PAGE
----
WisdomBlessing September 22, 2018
You are exactly correct! That said, the color you suggest is the exact color your clothes will be if you add bluing . Very astute. Thank you for your comment. I am so glad someone had the common sense to mention what you did. People should not write about things they have never tried. Oh yeah, be careful not to turn all your whites dingy gray. Using Bluing is nowhere near as easy as this article makes it sound. Trust me, I have 37 or 40 years of home laundry experience.
 
Claudia T. December 9, 2018
In the traditional RYB color model, yes, purple and yellow are complementary colors, but in RGB and CMY models of color perception it's blue and yellow.
If we want to get nitpicky, you could try to get "laundry purpling" vs bluing. Start that trend. It's been called bluing for a long time, though. Historically people used cobalt or indigo or ultramarine from crushed lapis lazuli, all blue things. Now we use blue iron salt(Prussian blue) or synthetic ultramarine. Some white cloth is already blued in the manufacturing process before you even buy it, and the bluing is just adding back what gets washed out over time.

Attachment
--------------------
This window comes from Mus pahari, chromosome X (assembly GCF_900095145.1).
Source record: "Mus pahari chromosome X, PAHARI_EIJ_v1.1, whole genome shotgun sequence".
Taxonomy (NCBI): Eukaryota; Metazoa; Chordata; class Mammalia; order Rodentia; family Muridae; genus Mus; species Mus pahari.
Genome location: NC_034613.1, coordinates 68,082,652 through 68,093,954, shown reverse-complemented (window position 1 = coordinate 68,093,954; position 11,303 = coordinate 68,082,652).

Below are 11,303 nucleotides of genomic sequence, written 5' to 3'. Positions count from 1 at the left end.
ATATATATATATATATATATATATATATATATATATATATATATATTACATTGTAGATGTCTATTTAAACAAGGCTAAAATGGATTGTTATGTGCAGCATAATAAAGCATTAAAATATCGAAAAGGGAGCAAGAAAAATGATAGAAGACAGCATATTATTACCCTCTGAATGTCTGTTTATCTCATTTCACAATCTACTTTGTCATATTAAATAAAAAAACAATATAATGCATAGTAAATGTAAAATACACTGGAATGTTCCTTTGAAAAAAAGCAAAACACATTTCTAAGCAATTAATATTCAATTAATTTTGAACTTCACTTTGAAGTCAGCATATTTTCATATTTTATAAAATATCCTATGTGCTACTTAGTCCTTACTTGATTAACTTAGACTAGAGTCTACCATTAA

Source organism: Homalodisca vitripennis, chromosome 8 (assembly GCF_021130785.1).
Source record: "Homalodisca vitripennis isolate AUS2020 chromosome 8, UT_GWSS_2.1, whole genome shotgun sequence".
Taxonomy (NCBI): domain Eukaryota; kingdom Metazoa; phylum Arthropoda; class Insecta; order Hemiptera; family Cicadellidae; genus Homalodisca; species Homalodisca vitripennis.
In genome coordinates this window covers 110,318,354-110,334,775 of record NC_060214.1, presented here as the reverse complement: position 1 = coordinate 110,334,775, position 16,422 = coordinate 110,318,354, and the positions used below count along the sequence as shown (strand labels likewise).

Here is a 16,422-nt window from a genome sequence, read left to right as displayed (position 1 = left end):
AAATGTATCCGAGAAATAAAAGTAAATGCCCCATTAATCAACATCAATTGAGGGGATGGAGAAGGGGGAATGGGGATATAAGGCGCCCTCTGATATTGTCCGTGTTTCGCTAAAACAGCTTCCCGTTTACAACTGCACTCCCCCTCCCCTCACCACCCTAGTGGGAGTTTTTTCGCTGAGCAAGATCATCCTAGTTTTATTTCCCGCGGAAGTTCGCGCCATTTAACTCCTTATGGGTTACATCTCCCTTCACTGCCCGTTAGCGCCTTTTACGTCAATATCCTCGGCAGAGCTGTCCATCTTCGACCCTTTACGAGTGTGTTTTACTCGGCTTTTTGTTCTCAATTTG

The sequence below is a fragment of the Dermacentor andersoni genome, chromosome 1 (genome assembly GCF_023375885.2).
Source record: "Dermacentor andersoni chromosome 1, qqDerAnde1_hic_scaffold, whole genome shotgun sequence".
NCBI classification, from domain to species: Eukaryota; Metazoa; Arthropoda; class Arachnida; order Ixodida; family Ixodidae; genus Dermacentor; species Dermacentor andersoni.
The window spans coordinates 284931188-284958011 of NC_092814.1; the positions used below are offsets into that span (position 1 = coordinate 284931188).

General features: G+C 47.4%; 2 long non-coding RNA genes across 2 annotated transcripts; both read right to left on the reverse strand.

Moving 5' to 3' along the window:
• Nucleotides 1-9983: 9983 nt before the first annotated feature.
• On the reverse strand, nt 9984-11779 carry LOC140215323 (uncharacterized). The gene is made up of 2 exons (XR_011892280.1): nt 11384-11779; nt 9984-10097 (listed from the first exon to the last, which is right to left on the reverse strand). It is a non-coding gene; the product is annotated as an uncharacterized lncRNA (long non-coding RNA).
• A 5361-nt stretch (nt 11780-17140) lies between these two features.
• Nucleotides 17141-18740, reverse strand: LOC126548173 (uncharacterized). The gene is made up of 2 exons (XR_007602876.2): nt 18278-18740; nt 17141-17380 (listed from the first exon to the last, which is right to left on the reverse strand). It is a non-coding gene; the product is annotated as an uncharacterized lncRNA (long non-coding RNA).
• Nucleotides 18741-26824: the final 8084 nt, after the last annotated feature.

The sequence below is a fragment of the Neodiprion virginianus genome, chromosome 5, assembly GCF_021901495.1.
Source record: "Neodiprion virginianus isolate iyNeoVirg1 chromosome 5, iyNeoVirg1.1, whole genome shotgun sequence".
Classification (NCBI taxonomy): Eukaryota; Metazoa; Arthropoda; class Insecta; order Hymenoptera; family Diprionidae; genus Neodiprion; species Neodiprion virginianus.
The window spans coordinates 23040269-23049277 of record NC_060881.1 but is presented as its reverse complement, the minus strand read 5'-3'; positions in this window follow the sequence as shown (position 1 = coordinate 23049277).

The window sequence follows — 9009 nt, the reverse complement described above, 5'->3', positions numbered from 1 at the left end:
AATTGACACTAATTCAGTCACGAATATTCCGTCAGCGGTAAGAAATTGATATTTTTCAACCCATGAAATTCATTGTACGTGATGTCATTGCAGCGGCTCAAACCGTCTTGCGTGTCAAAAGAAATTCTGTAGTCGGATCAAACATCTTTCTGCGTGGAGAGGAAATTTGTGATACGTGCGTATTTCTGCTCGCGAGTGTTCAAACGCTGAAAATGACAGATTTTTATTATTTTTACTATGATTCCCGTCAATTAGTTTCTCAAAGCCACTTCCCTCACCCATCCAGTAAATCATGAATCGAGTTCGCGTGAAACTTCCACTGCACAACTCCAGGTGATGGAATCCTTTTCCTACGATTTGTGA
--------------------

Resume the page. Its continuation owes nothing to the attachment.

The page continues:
I always did wonder if this is why Tide liquid is bright blue!
 
Jo-ann O. September 7, 2018
I’m with Rachel. I add 1 cup of baking soda every time I wash whites. Costco has 13.5 lb bags at a great price.
 
Rachel September 7, 2018
I add baking soda to my whites to make them bright without bleach.
 
CMart September 7, 2018
I'll ask the dumb question and take the hit for everyone else who is wondering but afraid to ask:

Why would using non-chlorine bleach (Corox 2, et al.) not be a workable solution?
 
Matt H. September 9, 2018
That is a pretty dumb questions tbh, since in the text of the article, the author does list non chlorine bleaches to use instead.
 
Paula November 19, 2018
Hmmm, I did a search of the article and didn't find any reference to non-chlorine bleach. So as far as I can see, that was not a dumb question at all;. No need to be rude, my friend.